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Try was released as the second single from Pink’s sixth studio album, The Truth About Love in 2012. It was written and composed by Michael Busbee and Ben West and produced by Greg Kurstin.
Try received mostly positive reviews from music critics who noted that it is one of the standout tracks on the album and called it a hit. Commercially, the song was a success, reaching number one in Spain and the top-10 in Australia, Austria, Canada, Germany, Italy, New Zealand, Poland, Switzerland, the United Kingdom and the United States, while reaching the top-20 in most countries. The Floria Sigismondi directed video features shots of a paint-covered Pink and her male counterpart expressing their frustrations through contemporary dance.
The video was filmed in August, 2012. Pink stated that the video is one of the most beautiful music videos of her career. It was released in October, 2012. It was directed by Floria Sigismondi and choreographed by the Golden Boyz (who have worked with the likes of Madonna and Britney Spears) and stunt choreographer, Sebastien Stella. It was inspired by the Apache dance, a highly-stylized Parisian street performance. “Making this video was the most fun I’ve ever had in my entire career,” said Pink. “I never wanted it to end. It’s my favorite video ever.”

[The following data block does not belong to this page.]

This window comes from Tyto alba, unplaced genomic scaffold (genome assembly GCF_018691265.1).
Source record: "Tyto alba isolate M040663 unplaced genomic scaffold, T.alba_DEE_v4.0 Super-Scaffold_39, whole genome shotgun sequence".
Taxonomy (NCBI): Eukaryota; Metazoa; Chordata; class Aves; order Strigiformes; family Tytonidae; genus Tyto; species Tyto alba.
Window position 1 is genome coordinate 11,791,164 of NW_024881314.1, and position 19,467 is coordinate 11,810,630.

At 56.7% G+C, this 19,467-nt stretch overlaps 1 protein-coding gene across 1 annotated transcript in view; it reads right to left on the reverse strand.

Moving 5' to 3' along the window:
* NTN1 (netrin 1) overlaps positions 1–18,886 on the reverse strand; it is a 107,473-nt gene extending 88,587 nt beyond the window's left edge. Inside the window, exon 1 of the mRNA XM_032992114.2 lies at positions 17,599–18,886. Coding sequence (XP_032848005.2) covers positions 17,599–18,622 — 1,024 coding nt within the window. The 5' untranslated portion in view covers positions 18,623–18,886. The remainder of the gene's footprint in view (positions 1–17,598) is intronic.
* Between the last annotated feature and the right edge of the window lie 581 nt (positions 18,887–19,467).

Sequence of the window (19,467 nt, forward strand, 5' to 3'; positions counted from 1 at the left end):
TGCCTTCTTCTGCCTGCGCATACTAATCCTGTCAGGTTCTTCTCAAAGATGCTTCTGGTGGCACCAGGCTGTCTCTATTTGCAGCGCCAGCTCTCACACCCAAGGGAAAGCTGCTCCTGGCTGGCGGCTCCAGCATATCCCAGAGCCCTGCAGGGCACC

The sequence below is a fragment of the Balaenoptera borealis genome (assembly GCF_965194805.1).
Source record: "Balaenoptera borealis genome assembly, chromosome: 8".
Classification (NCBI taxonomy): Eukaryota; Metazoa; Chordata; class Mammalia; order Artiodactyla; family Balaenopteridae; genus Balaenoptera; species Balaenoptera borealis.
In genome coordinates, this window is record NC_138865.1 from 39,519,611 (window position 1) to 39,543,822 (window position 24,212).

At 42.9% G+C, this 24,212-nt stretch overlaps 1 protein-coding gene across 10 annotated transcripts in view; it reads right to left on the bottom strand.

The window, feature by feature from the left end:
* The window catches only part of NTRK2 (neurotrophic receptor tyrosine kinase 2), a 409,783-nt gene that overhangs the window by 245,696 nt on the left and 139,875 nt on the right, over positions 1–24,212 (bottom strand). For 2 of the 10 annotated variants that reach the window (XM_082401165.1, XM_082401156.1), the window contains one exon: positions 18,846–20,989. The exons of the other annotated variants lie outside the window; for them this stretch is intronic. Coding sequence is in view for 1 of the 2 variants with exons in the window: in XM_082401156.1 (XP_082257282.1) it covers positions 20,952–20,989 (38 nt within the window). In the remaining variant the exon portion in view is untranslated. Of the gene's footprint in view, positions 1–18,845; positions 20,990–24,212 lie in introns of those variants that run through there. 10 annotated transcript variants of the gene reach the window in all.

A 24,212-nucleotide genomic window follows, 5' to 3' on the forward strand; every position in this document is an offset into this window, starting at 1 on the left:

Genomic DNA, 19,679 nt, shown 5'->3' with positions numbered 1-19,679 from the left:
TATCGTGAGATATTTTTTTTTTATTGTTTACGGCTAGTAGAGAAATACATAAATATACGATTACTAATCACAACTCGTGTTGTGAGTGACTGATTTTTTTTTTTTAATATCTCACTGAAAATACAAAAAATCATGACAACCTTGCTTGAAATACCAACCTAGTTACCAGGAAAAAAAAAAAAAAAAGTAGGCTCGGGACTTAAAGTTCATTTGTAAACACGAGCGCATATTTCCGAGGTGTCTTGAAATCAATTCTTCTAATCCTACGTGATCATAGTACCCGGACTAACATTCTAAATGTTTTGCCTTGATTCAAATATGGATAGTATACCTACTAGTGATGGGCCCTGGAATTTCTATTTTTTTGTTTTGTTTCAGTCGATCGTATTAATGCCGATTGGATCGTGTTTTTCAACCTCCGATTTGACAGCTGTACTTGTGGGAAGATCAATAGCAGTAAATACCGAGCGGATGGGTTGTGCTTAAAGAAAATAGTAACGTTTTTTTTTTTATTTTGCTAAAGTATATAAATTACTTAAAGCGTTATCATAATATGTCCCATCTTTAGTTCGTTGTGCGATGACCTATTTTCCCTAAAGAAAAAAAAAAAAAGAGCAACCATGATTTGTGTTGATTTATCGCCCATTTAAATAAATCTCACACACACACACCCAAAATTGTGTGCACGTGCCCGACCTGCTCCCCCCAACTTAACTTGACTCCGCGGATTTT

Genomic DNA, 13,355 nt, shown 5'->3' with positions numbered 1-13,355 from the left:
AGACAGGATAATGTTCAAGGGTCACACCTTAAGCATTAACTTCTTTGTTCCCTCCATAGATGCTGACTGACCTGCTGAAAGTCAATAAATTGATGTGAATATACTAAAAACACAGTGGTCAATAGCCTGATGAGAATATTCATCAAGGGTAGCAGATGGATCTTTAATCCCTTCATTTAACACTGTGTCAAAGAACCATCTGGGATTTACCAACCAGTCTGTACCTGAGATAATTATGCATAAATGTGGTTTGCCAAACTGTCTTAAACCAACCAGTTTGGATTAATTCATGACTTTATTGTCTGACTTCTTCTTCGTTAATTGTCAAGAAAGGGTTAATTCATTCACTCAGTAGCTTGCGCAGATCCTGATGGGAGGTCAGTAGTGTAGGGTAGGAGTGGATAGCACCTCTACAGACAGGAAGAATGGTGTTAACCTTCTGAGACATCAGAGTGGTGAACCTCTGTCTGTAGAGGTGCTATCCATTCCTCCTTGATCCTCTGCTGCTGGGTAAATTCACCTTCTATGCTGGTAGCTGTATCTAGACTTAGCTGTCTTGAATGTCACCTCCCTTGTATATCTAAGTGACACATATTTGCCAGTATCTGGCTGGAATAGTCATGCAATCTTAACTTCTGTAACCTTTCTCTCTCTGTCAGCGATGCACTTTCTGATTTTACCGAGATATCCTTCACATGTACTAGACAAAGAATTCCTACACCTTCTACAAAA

Pink took to her Twitter page to record her mother, Judith’s, reaction after showing her the risqué dance moves on the clip. “My mom, after seeing the new video… ‘Wow, honey. I’m speechless. And uncomfortable. No one can ever say you play it safe.'” Pink’s love interest is played by Broadway dancer Colt Prattes.
A reenactment of the video was performed during the 2012 American Music Awards where Pink received a standing ovation and was praised by critics for her ever-growing artistry. Billboard ranked “Try” the second best performance of the night, with the first being “Gangnam Style”.
The video is summed up in two locations: The indoor sequence where Pink performs a dramatic dance routine with her partner Colt Prattes, and the outdoor scene where they collide into one another in a desert. The video features flashes of color and is heavily metaphorical, portraying an unhealthy, tormented relationship through artistic usage of the two performers’ bodies.